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Accueil > Oriente > Dyczkowski : Vedantin’s way

Dyczkowski : Vedantin’s way

vendredi 9 mars 2018

The Vedāntin’s way is a path of renunciation founded on? dispassion (vairāgya) born of discrimination (viveka) between the absolutely real? and the provisionally relative. It is only when all attachment, and, ultimately, perception and thought of the illusory world? of phenomena?—Māyā?—have been abandoned, that the true nature? of the absolute? is realised to be as it really is, that is, free of all phenomenality. The realisation of the true nature of the relative accompanies the realisation of the absolute. [39] It is to realise that the world never existed, just as it does not at present, nor ever will. It is just a magic show.

One could say that in this approach the field of consciousness? is increasingly restricted to exclude the ‘unreal’ and focus on the real. It is the Way of Transcendence, and we progress along it by denying all ultimate significance to the transitory. The doctrine is one of world denial. Thus Gaudapāda, Sankara’s teacher, says :

Constantly reflecting that everything is full of misery, (sarvam duhkham) one should withdraw the mind? from the pleasures nurtured by desire. Recalling constantly that the birthless Brahman? is all things?, one no longer perceives creation.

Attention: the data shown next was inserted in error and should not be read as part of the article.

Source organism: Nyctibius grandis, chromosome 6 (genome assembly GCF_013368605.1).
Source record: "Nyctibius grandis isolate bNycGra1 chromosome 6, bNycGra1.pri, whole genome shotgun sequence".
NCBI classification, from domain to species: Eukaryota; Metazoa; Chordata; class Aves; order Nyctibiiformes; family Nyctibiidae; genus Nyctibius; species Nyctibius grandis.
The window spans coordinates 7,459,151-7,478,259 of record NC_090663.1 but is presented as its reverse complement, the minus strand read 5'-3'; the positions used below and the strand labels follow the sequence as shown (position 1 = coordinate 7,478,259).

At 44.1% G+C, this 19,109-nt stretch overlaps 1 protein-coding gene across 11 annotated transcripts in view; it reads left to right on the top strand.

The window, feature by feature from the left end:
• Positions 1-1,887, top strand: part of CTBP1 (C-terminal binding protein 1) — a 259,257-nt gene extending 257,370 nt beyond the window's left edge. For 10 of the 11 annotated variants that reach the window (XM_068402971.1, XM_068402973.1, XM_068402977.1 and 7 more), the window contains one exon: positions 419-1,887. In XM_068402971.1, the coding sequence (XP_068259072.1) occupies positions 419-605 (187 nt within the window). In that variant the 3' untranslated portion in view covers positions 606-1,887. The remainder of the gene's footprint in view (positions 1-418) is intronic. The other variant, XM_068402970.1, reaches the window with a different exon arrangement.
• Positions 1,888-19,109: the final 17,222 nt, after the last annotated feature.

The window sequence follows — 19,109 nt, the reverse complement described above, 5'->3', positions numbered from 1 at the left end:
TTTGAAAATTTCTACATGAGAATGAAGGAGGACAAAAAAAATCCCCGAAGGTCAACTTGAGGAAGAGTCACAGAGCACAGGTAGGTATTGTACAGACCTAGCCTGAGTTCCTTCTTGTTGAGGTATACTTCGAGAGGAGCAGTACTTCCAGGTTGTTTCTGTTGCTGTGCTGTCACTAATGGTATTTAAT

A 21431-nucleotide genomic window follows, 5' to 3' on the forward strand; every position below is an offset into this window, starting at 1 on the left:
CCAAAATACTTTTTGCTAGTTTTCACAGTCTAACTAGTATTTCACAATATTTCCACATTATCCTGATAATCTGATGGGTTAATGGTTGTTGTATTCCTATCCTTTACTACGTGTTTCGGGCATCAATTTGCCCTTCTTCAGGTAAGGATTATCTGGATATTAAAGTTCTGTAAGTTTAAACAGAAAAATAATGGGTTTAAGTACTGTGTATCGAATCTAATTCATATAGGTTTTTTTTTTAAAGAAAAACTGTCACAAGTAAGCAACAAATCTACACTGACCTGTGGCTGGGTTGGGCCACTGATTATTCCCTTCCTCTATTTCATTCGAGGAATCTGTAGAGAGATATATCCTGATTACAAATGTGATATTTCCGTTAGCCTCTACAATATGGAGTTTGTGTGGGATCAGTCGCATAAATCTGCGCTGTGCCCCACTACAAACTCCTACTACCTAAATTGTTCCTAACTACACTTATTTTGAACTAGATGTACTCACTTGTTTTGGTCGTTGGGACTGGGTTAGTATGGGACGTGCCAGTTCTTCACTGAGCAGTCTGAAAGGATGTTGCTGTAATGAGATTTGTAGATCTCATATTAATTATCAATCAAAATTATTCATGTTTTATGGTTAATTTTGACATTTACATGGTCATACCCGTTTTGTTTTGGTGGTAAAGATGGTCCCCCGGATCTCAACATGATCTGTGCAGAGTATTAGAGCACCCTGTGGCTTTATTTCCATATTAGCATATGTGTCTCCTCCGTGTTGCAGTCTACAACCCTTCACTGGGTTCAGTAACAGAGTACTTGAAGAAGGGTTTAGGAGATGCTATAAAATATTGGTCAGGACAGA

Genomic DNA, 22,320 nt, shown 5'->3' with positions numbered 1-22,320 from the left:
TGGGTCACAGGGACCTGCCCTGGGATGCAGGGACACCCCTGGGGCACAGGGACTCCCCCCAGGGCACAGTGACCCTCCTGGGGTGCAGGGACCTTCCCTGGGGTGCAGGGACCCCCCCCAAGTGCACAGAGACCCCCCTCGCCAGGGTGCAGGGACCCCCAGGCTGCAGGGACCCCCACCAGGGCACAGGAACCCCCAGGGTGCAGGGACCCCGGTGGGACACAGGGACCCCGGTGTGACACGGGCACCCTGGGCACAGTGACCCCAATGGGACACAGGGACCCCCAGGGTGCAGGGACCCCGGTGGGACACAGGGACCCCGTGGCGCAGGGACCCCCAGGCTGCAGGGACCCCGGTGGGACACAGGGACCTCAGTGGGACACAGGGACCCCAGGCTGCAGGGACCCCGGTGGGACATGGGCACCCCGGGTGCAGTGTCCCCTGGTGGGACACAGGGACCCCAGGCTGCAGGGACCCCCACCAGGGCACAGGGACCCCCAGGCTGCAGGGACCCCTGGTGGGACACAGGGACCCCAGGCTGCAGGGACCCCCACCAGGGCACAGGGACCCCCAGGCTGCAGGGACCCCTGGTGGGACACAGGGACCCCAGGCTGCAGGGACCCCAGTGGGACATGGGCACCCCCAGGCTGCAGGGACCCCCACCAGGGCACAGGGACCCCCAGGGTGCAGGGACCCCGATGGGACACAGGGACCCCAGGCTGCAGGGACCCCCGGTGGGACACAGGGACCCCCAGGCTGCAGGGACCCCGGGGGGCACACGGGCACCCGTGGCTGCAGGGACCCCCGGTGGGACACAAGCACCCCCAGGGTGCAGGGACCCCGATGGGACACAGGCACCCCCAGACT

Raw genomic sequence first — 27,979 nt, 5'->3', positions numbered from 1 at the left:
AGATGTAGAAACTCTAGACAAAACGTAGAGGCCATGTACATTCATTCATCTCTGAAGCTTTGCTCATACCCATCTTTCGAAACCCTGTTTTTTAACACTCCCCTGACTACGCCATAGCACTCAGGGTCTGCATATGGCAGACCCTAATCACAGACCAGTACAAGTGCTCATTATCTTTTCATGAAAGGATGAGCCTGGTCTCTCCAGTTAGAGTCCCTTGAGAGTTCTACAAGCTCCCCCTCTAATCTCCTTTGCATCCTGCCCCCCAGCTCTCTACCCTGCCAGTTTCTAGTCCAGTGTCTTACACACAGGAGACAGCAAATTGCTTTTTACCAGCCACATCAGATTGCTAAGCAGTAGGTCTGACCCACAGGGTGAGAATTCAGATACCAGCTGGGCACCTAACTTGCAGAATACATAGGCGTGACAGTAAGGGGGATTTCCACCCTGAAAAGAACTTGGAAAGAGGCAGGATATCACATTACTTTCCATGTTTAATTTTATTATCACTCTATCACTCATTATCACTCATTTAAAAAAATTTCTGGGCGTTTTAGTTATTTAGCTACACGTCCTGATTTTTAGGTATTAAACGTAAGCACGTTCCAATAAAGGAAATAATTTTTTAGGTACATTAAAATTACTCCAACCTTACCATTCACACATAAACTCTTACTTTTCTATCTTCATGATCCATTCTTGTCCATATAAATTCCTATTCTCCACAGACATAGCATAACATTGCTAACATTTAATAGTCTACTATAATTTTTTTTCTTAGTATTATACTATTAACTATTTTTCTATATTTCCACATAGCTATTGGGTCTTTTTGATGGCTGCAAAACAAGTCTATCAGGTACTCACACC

The Advaitic path leads to a freedom ‘from’. Desire is denied because it individualises attention, dispersing it among the objects of desire which are defined as impure matter? and ultimately unreal as opposed to the absolute, which is spirit and reality itself. Freedom is ignorance? of ‘matter-unreality’ ; conversely, ignorance of the spirit is equivalent to knowledge? of matter. These correspond to :

A) A knowledge of qualities and conditions through acts of determining knowledge (vikalpa).

B) A direct experience (sākşātkāra) of the unqualified (nirguna) free of determinate perception (nirvikalpa).

Case A implies a contrast between subject and object?, which is unreal or illusory ; case B implies the disappearance of the subject-object distinction by denying the reality of the object, and thus expresses the real state of affairs. A and B are not really opposites because A is unreal ; consequently the contrast between A and B comes under category A and so is illusory. In other words, our spiritual ignorance (avidyā) consists of the false conception that there is a real relationship between the finite and the infinite. Herein we find the philosophical justification for an attitude of detachment. The relationless absolute is realised by the elimination of the finite. (p. 38-39)


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